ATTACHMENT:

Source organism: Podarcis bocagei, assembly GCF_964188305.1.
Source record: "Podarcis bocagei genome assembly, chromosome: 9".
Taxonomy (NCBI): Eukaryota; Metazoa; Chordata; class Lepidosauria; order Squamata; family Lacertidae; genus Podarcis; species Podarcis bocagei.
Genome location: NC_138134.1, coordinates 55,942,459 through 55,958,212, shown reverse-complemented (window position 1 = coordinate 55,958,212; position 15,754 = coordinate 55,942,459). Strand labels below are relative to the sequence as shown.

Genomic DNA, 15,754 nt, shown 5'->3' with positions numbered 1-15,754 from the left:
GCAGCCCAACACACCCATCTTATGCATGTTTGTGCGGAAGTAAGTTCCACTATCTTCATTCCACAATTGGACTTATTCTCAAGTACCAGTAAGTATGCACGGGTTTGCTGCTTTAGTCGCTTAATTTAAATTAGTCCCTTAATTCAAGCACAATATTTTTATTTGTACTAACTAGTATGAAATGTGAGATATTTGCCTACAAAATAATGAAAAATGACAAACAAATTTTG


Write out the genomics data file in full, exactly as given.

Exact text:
Source organism: Podarcis bocagei, assembly GCF_964188305.1.
Source record: "Podarcis bocagei genome assembly, chromosome: 9".
Taxonomy (NCBI): Eukaryota; Metazoa; Chordata; class Lepidosauria; order Squamata; family Lacertidae; genus Podarcis; species Podarcis bocagei.
Genome location: NC_138134.1, coordinates 55,942,459 through 55,958,212, shown reverse-complemented (window position 1 = coordinate 55,958,212; position 15,754 = coordinate 55,942,459). Strand labels below are relative to the sequence as shown.

Genomic DNA, 15,754 nt, shown 5'->3' with positions numbered 1-15,754 from the left:
GCAGCCCAACACACCCATCTTATGCATGTTTGTGCGGAAGTAAGTTCCACTATCTTCATTCCACAATTGGACTTATTCTCAAGTACCAGTAAGTATGCACGGGTTTGCTGCTTTAGTCGCTTAATTTAAATTAGTCCCTTAATTCAAGCACAATATTTTTATTTGTACTAACTAGTATGAAATGTGAGATATTTGCCTACAAAATAATGAAAAATGACAAACAAATTTTG